If you’re in your twenties and still thinking, ‘When I grow up…’ you need to start thinking about how to create the life you want for yourself, now. In 10 years’ time many decisions will be behind you and your options will be limited. The thing twentysomething women have going for them is being in their twenties. But the choices you have now should be used to start creating the life you really want – not as an excuse never to make a decision.

When I was a twentysomething graduate student, I saw my first psychotherapy client, a 26 year old named Alexandra. When Alex was assigned to me, I felt relieved. I hadn’t been a graduate student long enough to be an expert in anything, but the twenties I thought I could handle. When my supervisor pushed me to challenge Alex’s relationship, I protested. Work happened later, marriage happened later, kids happened later, even death happened later. Twentysomethings like Alex and I had nothing but time. ‘Sure, she’s dating a loser,’ I said, ‘but it’s not like she’s marrying him.’ Then my supervisor said, ‘Not yet. But she might marry the next one. The best time to work on Alex’s life is right now, before she’s committed to just one option.’

So what you can you do now to make sure the decisions you’re making are going to set you up well for the future, not lead you down a blind alley?

Put in the effort. Take your twenties seriously. Advanced degrees or jobs abroad might seem like decisions you’d rather make ‘later’, but they are easier in our twenties before marriages and mortgages take hold. As unglamorous as these pursuits may feel, such pieces of what we call ‘identity capital’ will be what makes you memorable and relevant later. Identity capital is the currency you take to the adult marketplace to metaphorically purchase the jobs and opportunities you want. Research suggests it’s today’s fortysomethings who have been hardest hit by the economic downturn; studies of past recessions, however, show that twentysomethings can recover the losses of underemployment – if they move through their twenties strategically. Earn as much identity capital as you can. Then when the economy is ready to run, you will be, too.

Know the strength of weak ties. Those who come of age during tough times – like now – are more inclined to believe success depends on luck. But as a fortune cookie once said, ‘A wise man makes his own luck.’

The single best thing you can do to create luck is to tap into what is called the strength of weak ties. Ever since Friends first aired, the twentysomething years have been portrayed as a time when you huddle up with your strong ties: your best friends, your ‘urban tribe’. But you are hearing it from me: the urban tribe is overrated. Twentysomethings who cluster together with only like-minded peers limit who they know, what they know, how they think and where they work. That new job – even that new person to date – almost always comes from outside the inner circle. This is the time to be connecting, not just with the same old people having the same old conversations about how work is lame or how there are no good men out there, but with those less familiar acquaintances who might see things a little differently.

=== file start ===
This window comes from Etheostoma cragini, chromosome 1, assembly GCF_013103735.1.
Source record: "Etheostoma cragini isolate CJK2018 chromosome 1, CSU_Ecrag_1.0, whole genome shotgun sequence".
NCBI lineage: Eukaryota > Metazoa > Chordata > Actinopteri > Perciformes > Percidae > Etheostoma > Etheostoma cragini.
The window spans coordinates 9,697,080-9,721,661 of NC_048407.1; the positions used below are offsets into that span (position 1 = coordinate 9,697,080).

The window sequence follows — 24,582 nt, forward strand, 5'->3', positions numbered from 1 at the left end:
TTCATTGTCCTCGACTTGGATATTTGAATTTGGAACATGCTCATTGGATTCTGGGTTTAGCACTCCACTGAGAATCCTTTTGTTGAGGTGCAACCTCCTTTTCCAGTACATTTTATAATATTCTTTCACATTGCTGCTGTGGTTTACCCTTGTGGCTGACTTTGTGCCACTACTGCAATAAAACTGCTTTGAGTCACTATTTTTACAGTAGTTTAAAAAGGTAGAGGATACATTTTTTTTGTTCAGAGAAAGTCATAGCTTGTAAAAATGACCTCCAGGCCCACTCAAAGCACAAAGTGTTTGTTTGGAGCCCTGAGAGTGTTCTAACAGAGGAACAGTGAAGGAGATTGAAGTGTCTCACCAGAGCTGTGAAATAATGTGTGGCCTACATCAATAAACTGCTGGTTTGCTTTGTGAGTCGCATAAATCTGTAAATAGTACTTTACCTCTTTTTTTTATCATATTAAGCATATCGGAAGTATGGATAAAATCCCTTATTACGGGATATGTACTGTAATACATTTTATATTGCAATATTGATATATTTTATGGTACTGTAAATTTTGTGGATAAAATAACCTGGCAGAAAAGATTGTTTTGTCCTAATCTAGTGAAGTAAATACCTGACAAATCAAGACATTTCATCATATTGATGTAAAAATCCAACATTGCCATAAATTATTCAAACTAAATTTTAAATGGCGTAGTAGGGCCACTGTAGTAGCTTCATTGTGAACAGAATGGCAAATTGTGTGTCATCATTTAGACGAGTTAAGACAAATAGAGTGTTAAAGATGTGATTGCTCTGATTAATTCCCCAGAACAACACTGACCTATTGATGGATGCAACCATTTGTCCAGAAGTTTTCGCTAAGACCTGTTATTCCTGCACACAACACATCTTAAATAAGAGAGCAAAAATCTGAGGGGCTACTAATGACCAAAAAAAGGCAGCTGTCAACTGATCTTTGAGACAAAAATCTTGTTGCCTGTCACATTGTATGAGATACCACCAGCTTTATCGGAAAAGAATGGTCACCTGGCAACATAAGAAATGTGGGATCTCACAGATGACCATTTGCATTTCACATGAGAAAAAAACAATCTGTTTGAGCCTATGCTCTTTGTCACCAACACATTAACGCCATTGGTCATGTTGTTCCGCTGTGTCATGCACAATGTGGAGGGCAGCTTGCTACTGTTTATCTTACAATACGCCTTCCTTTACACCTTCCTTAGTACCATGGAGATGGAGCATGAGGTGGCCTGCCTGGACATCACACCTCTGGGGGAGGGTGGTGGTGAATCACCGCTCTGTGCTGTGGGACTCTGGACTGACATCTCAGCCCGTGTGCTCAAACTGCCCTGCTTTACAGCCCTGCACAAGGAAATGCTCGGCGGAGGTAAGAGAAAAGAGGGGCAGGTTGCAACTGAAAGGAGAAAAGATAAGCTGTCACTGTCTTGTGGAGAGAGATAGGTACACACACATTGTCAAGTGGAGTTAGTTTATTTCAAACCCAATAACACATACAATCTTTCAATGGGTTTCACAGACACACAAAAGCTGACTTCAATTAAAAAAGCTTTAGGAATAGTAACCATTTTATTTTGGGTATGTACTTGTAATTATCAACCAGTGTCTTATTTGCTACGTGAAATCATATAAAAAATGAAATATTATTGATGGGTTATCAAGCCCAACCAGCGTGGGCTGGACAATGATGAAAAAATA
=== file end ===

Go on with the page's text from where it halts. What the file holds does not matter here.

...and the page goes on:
We’ve all heard the saying, ‘You can’t pick your family but you can pick your friends.’ That may have been true growing up but soon you will pick, when you marry or partner up and create a family of your own. Many of my clients, like Rachel, willingly have low-criteria or no-criteria relationships in their twenties because they don’t think it matters. But setting bad dating habits can be dangerous. Besides creating low expectations, suddenly that person we never had any intention of staying with might begin to look better than starting over, especially as the engagement notifications on Facebook start popping up. Use your twenties to direct not just your sexuality – that’s the easy part – but relationships as well. It is never too early to be as ambitious in love as you are at work.

The composer Leonard Bernstein said that to achieve great things you need a plan and not quite enough time. And believe me, you don’t have as much time as you think. Use that knowledge to spur you on. Dust off your plan and start on it, today. Say to yourself what I said to Rachel, what I say to my twentysomething clients every day: 30 is not the new 20. Claim your adulthood. Get to work. Meet someone new. Pick your family. Don’t be defined by what you didn’t know or didn’t do.

You are deciding your life right now.